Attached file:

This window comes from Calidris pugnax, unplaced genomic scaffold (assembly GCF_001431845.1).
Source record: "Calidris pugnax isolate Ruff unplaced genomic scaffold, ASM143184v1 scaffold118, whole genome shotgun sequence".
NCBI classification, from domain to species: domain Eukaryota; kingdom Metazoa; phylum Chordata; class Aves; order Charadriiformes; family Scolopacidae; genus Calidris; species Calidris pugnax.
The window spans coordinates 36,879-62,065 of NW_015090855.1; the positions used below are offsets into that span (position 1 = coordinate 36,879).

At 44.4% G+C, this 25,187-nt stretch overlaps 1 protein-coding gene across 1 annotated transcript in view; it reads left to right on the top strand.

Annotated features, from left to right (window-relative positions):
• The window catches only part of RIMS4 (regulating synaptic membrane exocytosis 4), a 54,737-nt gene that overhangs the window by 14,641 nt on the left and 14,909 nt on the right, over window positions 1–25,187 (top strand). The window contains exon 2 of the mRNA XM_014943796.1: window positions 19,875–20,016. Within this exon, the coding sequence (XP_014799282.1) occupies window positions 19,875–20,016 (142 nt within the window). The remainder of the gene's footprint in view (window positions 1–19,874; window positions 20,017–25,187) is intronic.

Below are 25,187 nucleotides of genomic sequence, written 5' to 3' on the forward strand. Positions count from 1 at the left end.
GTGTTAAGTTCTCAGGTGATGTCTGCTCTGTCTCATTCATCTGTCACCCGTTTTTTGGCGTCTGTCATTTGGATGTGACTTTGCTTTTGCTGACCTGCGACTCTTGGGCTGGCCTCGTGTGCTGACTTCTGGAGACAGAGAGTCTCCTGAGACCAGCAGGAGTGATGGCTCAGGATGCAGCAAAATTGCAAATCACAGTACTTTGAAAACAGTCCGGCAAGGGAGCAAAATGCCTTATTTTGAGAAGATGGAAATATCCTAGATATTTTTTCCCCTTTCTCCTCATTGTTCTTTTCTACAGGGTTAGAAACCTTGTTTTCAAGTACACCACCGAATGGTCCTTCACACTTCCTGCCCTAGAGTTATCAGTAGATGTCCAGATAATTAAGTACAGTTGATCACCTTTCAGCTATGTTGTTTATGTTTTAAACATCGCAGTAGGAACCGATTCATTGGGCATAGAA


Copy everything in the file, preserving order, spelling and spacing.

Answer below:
This window comes from Calidris pugnax, unplaced genomic scaffold (assembly GCF_001431845.1).
Source record: "Calidris pugnax isolate Ruff unplaced genomic scaffold, ASM143184v1 scaffold118, whole genome shotgun sequence".
NCBI classification, from domain to species: domain Eukaryota; kingdom Metazoa; phylum Chordata; class Aves; order Charadriiformes; family Scolopacidae; genus Calidris; species Calidris pugnax.
The window spans coordinates 36,879-62,065 of NW_015090855.1; the positions used below are offsets into that span (position 1 = coordinate 36,879).

At 44.4% G+C, this 25,187-nt stretch overlaps 1 protein-coding gene across 1 annotated transcript in view; it reads left to right on the top strand.

Annotated features, from left to right (window-relative positions):
• The window catches only part of RIMS4 (regulating synaptic membrane exocytosis 4), a 54,737-nt gene that overhangs the window by 14,641 nt on the left and 14,909 nt on the right, over window positions 1–25,187 (top strand). The window contains exon 2 of the mRNA XM_014943796.1: window positions 19,875–20,016. Within this exon, the coding sequence (XP_014799282.1) occupies window positions 19,875–20,016 (142 nt within the window). The remainder of the gene's footprint in view (window positions 1–19,874; window positions 20,017–25,187) is intronic.

Below are 25,187 nucleotides of genomic sequence, written 5' to 3' on the forward strand. Positions count from 1 at the left end.
GTGTTAAGTTCTCAGGTGATGTCTGCTCTGTCTCATTCATCTGTCACCCGTTTTTTGGCGTCTGTCATTTGGATGTGACTTTGCTTTTGCTGACCTGCGACTCTTGGGCTGGCCTCGTGTGCTGACTTCTGGAGACAGAGAGTCTCCTGAGACCAGCAGGAGTGATGGCTCAGGATGCAGCAAAATTGCAAATCACAGTACTTTGAAAACAGTCCGGCAAGGGAGCAAAATGCCTTATTTTGAGAAGATGGAAATATCCTAGATATTTTTTCCCCTTTCTCCTCATTGTTCTTTTCTACAGGGTTAGAAACCTTGTTTTCAAGTACACCACCGAATGGTCCTTCACACTTCCTGCCCTAGAGTTATCAGTAGATGTCCAGATAATTAAGTACAGTTGATCACCTTTCAGCTATGTTGTTTATGTTTTAAACATCGCAGTAGGAACCGATTCATTGGGCATAGAA